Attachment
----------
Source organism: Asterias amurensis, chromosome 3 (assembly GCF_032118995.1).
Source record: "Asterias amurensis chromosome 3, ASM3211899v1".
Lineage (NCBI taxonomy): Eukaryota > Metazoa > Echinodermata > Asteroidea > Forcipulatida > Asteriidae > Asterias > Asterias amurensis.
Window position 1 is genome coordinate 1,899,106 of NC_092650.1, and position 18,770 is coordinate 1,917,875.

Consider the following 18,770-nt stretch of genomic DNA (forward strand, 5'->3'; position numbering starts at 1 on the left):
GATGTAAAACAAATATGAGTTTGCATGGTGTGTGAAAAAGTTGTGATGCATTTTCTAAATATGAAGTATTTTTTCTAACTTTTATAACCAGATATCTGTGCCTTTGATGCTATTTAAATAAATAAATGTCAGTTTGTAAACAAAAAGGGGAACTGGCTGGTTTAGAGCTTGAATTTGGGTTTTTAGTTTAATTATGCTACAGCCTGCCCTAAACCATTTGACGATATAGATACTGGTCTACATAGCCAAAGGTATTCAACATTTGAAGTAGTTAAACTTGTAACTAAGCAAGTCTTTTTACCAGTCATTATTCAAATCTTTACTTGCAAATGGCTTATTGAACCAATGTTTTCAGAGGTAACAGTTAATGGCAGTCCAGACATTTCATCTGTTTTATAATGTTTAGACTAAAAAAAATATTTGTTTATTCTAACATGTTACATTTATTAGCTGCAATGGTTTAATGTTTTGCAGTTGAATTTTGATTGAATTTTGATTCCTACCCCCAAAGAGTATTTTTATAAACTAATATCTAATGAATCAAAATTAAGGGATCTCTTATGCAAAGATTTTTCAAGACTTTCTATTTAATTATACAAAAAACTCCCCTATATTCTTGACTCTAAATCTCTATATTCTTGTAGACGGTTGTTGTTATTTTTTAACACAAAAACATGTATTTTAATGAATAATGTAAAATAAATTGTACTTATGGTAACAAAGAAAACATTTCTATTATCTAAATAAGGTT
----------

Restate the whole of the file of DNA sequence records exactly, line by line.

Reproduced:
Source organism: Asterias amurensis, chromosome 3 (assembly GCF_032118995.1).
Source record: "Asterias amurensis chromosome 3, ASM3211899v1".
Lineage (NCBI taxonomy): Eukaryota > Metazoa > Echinodermata > Asteroidea > Forcipulatida > Asteriidae > Asterias > Asterias amurensis.
Window position 1 is genome coordinate 1,899,106 of NC_092650.1, and position 18,770 is coordinate 1,917,875.

Consider the following 18,770-nt stretch of genomic DNA (forward strand, 5'->3'; position numbering starts at 1 on the left):
GATGTAAAACAAATATGAGTTTGCATGGTGTGTGAAAAAGTTGTGATGCATTTTCTAAATATGAAGTATTTTTTCTAACTTTTATAACCAGATATCTGTGCCTTTGATGCTATTTAAATAAATAAATGTCAGTTTGTAAACAAAAAGGGGAACTGGCTGGTTTAGAGCTTGAATTTGGGTTTTTAGTTTAATTATGCTACAGCCTGCCCTAAACCATTTGACGATATAGATACTGGTCTACATAGCCAAAGGTATTCAACATTTGAAGTAGTTAAACTTGTAACTAAGCAAGTCTTTTTACCAGTCATTATTCAAATCTTTACTTGCAAATGGCTTATTGAACCAATGTTTTCAGAGGTAACAGTTAATGGCAGTCCAGACATTTCATCTGTTTTATAATGTTTAGACTAAAAAAAATATTTGTTTATTCTAACATGTTACATTTATTAGCTGCAATGGTTTAATGTTTTGCAGTTGAATTTTGATTGAATTTTGATTCCTACCCCCAAAGAGTATTTTTATAAACTAATATCTAATGAATCAAAATTAAGGGATCTCTTATGCAAAGATTTTTCAAGACTTTCTATTTAATTATACAAAAAACTCCCCTATATTCTTGACTCTAAATCTCTATATTCTTGTAGACGGTTGTTGTTATTTTTTAACACAAAAACATGTATTTTAATGAATAATGTAAAATAAATTGTACTTATGGTAACAAAGAAAACATTTCTATTATCTAAATAAGGTT